Velocity Merchandising: An In-Depth Look at In-Store Programs & New Opportunities
August 27, 2018
Optimizing in-store gift card sales can be a challenge for large and small retailers alike. It can be resource-draining to ensure retailers get the most from in-store programs by having the right stock on the right pegs when and where it’s needed. Velocity Merchandising provides services designed to optimize sales, including merchandising execution, promotions support and strategic reporting to help guide ongoing success.
Larry Weissbach, Head of Business Operations at CashStar, recently sat down with Steve Silverstein, Vice President of Velocity Merchandising to discuss the intricacies and considerations of employing incremental merchandising services.
You’ve been in the merchandising industry for quite a while. What do you really like and what gets you charged up about merchandising?
S: The challenges at the store level are like a puzzle. I like to figure out how to solve problems and get stores more engaged through the data and analytics. A big part of that is the information that we collect and use to make both our team and the store smarter. The result is helping the brand better understand their value proposition and remembering why they’re in the business in the first place.
Steve, you set up merchandising services for Blackhawk Network internally. Last year, you opened it up to external parties who can take advantage of your services. What considerations did you take into account to make sure the program is a good value for the merchants’ side of first party?
S: Part of it was ensuring that, if we’re going to offer our services externally, we have built a good, reliable product. We have dependable, smart, consistent team members to manage the business. We took our own internal technology tool that we use to manage our business and turned it into something that we can build and configure for anyone else that wants to have visibility into in-store conditions and execution. We make sure we have the processes in place to measure the impact of what we do and to ensure it’s bulletproof and provable. We have a good history of verifiable data and performance so that customers can feel confident in using that data to make a decision.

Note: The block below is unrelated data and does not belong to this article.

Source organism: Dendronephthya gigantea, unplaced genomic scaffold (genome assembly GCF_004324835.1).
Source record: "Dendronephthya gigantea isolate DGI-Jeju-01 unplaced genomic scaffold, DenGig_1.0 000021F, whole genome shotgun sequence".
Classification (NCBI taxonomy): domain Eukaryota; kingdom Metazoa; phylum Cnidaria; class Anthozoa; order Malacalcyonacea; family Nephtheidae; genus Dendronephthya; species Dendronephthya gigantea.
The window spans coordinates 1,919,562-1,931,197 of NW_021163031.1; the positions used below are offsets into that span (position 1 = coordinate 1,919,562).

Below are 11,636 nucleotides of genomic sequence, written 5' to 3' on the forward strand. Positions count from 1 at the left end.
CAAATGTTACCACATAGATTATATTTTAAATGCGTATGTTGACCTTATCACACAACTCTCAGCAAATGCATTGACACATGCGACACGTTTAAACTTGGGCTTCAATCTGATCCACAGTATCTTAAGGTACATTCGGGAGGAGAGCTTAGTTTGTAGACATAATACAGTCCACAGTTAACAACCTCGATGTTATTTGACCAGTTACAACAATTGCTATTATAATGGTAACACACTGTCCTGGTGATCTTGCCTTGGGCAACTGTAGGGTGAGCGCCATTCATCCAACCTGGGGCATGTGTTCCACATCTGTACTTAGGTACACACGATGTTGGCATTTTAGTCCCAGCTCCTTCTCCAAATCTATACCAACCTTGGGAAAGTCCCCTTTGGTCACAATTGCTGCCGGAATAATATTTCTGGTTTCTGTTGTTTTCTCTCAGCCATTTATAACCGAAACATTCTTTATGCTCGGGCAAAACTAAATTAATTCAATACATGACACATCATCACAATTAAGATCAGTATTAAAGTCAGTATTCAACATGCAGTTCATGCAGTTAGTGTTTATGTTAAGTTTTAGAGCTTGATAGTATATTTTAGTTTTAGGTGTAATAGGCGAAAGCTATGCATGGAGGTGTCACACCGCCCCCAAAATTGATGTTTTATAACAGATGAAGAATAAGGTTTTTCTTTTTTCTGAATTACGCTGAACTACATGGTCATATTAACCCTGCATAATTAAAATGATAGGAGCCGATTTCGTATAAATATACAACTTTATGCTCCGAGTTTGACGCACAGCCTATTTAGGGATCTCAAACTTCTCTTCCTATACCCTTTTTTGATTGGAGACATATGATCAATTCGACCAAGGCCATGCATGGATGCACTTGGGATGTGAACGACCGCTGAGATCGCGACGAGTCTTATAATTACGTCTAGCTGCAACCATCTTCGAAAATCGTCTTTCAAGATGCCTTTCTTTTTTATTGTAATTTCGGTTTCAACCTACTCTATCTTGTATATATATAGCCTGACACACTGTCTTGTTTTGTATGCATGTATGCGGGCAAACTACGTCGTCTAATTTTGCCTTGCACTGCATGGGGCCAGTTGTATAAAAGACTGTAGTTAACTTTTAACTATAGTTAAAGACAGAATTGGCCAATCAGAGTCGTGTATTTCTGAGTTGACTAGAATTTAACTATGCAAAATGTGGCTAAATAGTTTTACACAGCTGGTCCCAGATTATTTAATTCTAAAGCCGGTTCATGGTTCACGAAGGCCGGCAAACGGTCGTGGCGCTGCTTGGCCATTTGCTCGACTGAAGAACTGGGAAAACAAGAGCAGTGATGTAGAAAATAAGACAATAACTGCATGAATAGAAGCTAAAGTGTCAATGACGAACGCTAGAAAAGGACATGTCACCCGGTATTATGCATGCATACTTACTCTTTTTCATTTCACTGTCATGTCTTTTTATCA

How do you help motivate and inform the people that are in-store on the days that you’re not there to make sure that the right things are happening?
S: One thing that store clerks and managers don’t like is the merchandising representative that walks into their store, does work, and walks out—without communicating or building a relationship with that store. The store management actually wants to know who’s there doing the work. We have constant repeat interactions between our reps and the store, so we focus on building a relationship with them. We want to become a resource for the store versus somebody they feel they have to keep an eye on. Also, information is key to clerks as well. We make sure we’re sharing as much information as possible, including how they’re performing on our program and how they’re performing against other stores in their chain (they’re very competitive amongst themselves). We know it can be difficult for communication from corporate to make it down to the people on the sales floor. We try to be a partner for them.
Can you talk about the ROI of merchandising and the impact of investing more in merchandising to achieve incrementality and close gaps?
S: You have to look at both sides of the coin: continuity and promotions. With continuity, you can audit and discover issues and areas of opportunity. In many cases, regular continuity visits can yield an incremental 6-9% in sales. Merchants also need to focus on promotions and how to improve compliance in that area. When compliance for promotions is not up-to-par and we discover that through a continuity visit, we can close the gap very quickly—often within a couple of weeks, while the promotion is still running—and get compliance up to 95% or better.